Thursday, 5 September 2013

Book Talk: Fanfiction to real fiction

Publishing trends change all the time, it is part of what makes the publishing industry so interesting and vibrant and is part of the reason I love reading books.  It the past few years we have seen a wide array of new trends in the industry, from the rise of genre’s like New Adult, the sudden arrival of self-publishing on a large scale to the rapid boom in erotic fiction.  But the one trend that has interested me the most is the fanfiction to fiction debate.  It interests me for several reasons, one of which is because I used to be a fanfiction writer but my interest comes mainly because of the heated debates it creates.

People outside of certain fandoms may not really know exactly what fanfiction is or why it is important to publishing at the moment.  Fanfiction is pretty much what the name implies, it is fans writing fiction based on what they love to read/watch/play and it is huge. hosts literally thousands of stories written by thousands of authors.  The three books with the most stories written about them are unsurprisingly Harry Potter (657 thousand stories) Twilight (213 thousand) and Lord of the Rings (49 thousand).  Fanfiction is a place where you can read a love story between Edward Cullen and Jack Sparrow (if crossovers are your thing) or 4000 cute stories about How to Train your Dragon.  It is massive and in Fandom circles it is important.

Years ago when I was about 14 (and going through my awkward Legolas faze) I stumbled across fan fiction and I suddenly became inspired (some might say obsessed) by it.  I started reading and writing and I was full of ideas and it was awesome.  Back then it was a fairly small community, there was no facebook, and there was no Twitter or Blogger.  Then the Internet evolved it got bigger and then the two biggest book series (in fandom terms) come out and the world of fanfiction and fandom changed forever.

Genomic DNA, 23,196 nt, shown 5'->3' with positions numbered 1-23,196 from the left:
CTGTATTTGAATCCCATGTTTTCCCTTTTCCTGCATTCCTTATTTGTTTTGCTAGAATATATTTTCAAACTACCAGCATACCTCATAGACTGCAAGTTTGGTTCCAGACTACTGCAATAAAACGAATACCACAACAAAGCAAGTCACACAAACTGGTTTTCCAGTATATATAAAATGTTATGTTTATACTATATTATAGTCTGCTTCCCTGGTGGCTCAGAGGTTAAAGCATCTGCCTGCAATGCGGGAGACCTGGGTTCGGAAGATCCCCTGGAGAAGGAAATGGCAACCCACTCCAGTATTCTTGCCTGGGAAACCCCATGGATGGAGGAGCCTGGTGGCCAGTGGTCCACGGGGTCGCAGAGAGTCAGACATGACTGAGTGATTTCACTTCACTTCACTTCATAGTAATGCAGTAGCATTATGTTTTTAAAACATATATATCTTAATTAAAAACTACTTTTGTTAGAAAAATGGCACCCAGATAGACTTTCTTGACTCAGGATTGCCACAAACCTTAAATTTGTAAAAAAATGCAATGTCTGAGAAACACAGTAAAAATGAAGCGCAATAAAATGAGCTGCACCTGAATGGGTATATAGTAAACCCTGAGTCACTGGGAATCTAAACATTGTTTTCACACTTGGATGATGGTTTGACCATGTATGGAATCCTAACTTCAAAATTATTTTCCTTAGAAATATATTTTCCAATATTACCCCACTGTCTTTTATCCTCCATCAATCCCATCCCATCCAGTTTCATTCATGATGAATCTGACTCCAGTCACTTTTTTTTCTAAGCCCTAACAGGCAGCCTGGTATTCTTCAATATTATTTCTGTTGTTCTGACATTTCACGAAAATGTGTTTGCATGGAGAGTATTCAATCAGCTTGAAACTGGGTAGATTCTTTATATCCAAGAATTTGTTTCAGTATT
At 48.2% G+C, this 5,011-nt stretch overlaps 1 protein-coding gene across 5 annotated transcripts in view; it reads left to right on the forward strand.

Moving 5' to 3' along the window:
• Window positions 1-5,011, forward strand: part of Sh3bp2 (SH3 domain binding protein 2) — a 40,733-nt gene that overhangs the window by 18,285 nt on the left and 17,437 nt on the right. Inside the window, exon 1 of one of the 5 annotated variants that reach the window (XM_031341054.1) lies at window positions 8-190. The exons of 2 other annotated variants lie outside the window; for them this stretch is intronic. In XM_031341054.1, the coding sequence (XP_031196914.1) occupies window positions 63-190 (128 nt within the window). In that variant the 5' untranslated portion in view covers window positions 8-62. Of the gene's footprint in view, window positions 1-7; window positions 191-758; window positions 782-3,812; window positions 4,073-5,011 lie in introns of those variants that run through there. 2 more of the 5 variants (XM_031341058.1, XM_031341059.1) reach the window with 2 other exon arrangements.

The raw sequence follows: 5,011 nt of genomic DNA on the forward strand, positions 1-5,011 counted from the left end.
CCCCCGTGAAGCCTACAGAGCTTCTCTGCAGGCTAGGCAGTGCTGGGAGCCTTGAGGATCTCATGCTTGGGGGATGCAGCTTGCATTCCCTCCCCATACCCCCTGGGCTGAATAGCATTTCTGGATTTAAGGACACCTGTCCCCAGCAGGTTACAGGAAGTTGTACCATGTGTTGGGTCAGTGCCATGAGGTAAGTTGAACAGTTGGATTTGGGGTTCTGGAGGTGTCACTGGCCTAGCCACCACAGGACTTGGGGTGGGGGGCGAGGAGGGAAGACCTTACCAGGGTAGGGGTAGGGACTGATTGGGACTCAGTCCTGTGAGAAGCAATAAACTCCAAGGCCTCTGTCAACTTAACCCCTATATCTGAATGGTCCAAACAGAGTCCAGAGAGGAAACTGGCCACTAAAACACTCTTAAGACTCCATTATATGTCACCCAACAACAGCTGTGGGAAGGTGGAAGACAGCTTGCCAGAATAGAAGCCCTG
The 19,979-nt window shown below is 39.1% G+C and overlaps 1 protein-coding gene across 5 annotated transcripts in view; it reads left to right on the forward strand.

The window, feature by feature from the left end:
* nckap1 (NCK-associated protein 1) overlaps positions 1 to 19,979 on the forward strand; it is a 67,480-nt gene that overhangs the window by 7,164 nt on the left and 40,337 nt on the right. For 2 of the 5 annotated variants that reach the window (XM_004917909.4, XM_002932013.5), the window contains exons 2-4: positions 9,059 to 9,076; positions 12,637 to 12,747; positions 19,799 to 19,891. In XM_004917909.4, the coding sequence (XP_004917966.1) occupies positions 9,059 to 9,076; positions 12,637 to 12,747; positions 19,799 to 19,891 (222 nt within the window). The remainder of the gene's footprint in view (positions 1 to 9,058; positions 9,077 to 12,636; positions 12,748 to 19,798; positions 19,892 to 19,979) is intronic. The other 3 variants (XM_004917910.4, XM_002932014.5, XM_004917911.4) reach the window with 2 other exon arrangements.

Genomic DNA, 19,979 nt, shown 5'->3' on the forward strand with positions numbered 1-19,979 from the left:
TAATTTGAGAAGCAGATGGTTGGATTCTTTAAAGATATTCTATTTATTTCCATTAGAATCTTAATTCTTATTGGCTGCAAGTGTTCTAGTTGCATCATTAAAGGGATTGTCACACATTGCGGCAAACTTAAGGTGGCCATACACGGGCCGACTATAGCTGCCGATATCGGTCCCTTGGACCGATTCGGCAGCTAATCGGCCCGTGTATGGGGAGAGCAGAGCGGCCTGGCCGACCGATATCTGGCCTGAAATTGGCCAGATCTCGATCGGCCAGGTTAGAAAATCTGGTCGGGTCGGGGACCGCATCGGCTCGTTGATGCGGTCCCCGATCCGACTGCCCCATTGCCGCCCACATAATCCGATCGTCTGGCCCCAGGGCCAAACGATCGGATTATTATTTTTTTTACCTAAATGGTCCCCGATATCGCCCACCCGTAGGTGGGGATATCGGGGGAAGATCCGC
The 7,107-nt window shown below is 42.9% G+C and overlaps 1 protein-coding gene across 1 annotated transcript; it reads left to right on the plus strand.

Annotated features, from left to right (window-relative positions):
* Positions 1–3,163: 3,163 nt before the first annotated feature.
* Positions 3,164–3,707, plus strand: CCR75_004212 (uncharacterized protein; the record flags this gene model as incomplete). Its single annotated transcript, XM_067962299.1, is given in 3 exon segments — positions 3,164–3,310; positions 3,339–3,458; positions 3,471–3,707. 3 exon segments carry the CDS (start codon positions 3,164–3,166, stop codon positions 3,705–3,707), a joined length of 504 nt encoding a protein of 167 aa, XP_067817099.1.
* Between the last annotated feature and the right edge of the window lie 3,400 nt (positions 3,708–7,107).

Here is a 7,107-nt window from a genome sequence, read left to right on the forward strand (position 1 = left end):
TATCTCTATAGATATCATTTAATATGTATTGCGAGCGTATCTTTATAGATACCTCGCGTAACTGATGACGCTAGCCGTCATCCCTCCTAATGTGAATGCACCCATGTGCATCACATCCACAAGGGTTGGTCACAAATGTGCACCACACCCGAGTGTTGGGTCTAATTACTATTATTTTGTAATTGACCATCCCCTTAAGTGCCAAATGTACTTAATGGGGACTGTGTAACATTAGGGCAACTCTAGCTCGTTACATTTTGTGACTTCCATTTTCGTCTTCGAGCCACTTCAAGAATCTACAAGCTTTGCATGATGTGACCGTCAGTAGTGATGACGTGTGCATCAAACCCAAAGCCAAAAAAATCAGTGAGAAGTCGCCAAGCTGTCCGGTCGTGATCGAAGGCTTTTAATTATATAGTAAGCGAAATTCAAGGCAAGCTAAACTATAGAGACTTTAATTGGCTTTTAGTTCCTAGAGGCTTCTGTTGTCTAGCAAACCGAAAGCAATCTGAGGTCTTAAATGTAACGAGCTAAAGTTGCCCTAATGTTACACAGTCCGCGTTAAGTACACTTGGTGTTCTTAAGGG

Harry Potter and Twilight changed not only fandom but popular culture.  Fanfiction was something people used to do as a complement to fandom but suddenly it became the very thing fandom revolved around.  In the fandoms I have moved in recently fanfiction is everything.  The most popular authors almost became super stars of the Internet and if they reviewed your fanfiction it was something to get excited about.  These authors were getting literally thousands of reviews per chapter and fanfiction review blogs were popping up everywhere to review and talk about the stories that dominated the fanfiction world.  Some of these stories were pretty bad but some were exceptional and it didn’t take long for people outside fandom to notice this popularity.

Suddenly authors were removing their stories and self-publishing and after one book (50 Shades) became extremely popular publishers got involved.  50 Shades of Grey was originally a Twilight fanfiction.  I was never a fan but in the Twilight fandom it was massive and it broke out.  

50 Shades of Grey is not alone and it is not the only big book to have come from Fanfiction.  There are others too Gabriel’s Inferno (Sylvain Reynard), Sempre (J M Darhower), Wallbanger (Alice Clayton), Poughkeepsie (Debra Anastasia), Boycots andBarflies (Victoria Michaels) and Beautiful Bastards (Christina Lauren) are just a few of the books that started life as twilight fanfiction.

I remember seeing some pretty intense debates when 50 Shades came out.  Some readers were angry and hurt others were proud of E.L James.  There seemed to be a massive divide that still carries on today.

So what are the issues?

The first question has to be who does the work belong to? If a story started on the Internet and used a popular authors book setting, back ground and characters and then changed the name and the setting and released that book as their own is it intellectually theirs?  I honestly do not know the answer to this question.  Copyright law is a hard to understand place full of loops and back doors.

Another issue is why ask people to pay for what you can read for free? Once something is on the Internet it is always on the Internet.  If you look up Master of the Universe (50 shades original name) you will be able to find a PDF of the fan fiction with Bella and Edward staring.  You can read it on your PC, send it to your kindle and read it just like a normal book.  Is it right to charge someone for that? I guess that is down to the reader.